That Italy has a bit of a problem with corruption is well known.
Transparency International ranked Italy in 61st place out of 168 nations in its 2015 Corruption Perceptions Index.
The Council of Europe’s Group of States against Corruption (GRECO) in its recent Fourth Round Evaluation Report on Italy noted that while Italy was improving, it still had major problems on the conflicts of interest front.
You’ll find a few stories on Italy’s corruption issues here on Italy Chronicles too – just click on the word corruption and read (But don’t forget to come back here).
What could Italy do to fight corruption? Well, in the opinion of senior Italian magistrate, Piercamillo Davigo, there are two things that Italy could do that would make a big difference.
Firstly, Italy’s laws need to be changed to permit police officers to conduct “sting” type operations. Such operations would not only net the corrupt in the act, but they’d also deter others from going down corrupt paths.
Secondly, Italy should pass legislation to offer whistleblowers immunity from prosecution. This would encourage those who know about illicit goings on to speak out.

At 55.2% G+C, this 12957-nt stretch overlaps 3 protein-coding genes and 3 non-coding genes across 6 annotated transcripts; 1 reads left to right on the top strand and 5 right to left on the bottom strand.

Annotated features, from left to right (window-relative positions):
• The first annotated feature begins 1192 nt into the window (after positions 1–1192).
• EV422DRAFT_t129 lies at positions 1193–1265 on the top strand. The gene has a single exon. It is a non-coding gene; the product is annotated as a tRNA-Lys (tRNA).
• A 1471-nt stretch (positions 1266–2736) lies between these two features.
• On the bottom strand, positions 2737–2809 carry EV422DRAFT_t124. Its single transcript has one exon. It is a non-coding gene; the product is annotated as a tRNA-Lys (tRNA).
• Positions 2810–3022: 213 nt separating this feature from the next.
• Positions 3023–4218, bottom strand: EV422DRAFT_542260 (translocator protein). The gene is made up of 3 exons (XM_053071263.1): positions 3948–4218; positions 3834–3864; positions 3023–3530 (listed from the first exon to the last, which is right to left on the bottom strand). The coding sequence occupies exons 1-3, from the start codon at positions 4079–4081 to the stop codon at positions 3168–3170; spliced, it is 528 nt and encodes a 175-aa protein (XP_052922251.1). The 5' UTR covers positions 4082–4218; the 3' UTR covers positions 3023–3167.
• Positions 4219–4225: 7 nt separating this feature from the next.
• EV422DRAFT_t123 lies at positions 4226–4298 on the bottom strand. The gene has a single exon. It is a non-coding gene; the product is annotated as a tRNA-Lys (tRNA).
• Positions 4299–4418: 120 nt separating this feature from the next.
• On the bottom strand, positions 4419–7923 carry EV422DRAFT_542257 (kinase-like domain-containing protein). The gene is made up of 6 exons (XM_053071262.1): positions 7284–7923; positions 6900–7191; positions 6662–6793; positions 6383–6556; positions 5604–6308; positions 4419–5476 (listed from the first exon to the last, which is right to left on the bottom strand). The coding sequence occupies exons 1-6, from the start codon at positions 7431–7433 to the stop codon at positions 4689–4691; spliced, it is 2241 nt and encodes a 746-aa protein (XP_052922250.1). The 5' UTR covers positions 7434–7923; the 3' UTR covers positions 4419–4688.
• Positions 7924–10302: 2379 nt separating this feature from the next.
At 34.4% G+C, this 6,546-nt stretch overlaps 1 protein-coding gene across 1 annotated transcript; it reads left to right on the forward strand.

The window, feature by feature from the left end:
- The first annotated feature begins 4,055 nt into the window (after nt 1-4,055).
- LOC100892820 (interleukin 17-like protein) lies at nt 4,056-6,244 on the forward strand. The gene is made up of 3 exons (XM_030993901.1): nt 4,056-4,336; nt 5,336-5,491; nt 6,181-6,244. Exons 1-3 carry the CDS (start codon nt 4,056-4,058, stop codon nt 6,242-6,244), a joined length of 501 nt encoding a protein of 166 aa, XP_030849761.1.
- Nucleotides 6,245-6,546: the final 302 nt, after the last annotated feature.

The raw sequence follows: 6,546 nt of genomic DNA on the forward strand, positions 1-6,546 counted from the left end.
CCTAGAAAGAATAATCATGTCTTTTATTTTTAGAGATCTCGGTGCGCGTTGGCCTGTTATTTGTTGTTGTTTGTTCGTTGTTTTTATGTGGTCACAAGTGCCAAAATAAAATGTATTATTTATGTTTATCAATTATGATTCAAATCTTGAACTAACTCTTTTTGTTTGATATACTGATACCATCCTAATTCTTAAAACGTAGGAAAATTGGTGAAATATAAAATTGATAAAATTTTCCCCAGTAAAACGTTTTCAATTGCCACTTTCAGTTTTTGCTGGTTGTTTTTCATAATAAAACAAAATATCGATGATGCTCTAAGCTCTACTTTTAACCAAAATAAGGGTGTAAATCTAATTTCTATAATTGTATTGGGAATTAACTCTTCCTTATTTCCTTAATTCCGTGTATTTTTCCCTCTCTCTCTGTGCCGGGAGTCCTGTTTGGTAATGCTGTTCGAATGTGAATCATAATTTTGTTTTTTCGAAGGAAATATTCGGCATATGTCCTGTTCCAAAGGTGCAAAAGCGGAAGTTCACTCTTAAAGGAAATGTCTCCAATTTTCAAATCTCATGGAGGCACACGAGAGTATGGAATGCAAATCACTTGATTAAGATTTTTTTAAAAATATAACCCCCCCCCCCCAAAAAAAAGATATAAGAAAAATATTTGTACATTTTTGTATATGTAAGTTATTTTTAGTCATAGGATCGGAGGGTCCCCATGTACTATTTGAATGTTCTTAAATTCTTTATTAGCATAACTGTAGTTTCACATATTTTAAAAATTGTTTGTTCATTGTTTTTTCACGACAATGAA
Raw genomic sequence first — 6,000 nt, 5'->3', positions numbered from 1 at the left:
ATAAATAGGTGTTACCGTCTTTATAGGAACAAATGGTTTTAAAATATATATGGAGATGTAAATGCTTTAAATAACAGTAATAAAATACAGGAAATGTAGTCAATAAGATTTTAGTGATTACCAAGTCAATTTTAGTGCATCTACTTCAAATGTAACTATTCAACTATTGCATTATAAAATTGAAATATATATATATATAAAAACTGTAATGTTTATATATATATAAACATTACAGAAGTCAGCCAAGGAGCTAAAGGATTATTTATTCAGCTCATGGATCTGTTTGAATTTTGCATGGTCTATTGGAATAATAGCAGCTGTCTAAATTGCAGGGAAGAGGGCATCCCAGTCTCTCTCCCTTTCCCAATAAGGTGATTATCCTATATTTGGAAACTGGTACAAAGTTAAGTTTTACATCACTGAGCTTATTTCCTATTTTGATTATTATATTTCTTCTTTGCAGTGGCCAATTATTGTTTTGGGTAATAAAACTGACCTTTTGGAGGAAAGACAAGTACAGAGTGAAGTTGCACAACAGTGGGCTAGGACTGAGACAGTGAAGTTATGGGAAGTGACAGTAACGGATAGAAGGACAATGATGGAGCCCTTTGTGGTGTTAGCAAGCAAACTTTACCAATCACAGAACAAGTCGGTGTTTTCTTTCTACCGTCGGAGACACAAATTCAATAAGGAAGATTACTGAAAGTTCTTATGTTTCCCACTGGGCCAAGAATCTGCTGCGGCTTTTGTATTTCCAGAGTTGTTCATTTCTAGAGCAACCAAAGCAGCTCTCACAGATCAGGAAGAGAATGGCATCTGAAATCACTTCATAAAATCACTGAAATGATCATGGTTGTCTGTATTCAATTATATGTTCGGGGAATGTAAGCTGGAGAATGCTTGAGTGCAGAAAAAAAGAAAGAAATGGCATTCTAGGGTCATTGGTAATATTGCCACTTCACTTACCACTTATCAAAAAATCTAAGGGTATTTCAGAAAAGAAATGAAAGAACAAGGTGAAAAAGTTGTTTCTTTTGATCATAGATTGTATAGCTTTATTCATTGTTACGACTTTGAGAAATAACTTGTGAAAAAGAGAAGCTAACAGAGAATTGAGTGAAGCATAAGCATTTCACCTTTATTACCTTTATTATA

The trouble is, the legislation Mr Davigo would like is unlikely to ever see the light of day. Unfortunately, the political will to pass the two anti-corruption measures outlined above simply does not exist. Why should there be such a lack of political will? Well, you can work that out for yourself.
Is there any hope that such anti corruption laws will ever make it onto Italy’s law-books? Yes, there is a little. Italy’s Five Star Movement claims it wants to stamp out corruption but before it can pass laws such as the ones Mr Davigo would like to see, the 5 Star Movement will have to win a general election.
When will Italy next hold general elections? That’s an unknown. It might happen this year. Then again, it may happen in 2018. In the meantime, the politicos who lack the will to pass the laws Mr Davigo would like to see will be working out ways to draw up an electoral law that will make life very difficult for the Five Star Movement. This means that the Movement may never win power in Italy.
Until Italy gets serious about its corruption issues, the nation will not, in the opinion of this Italy watcher, reach its full potential. That would be a great pity.
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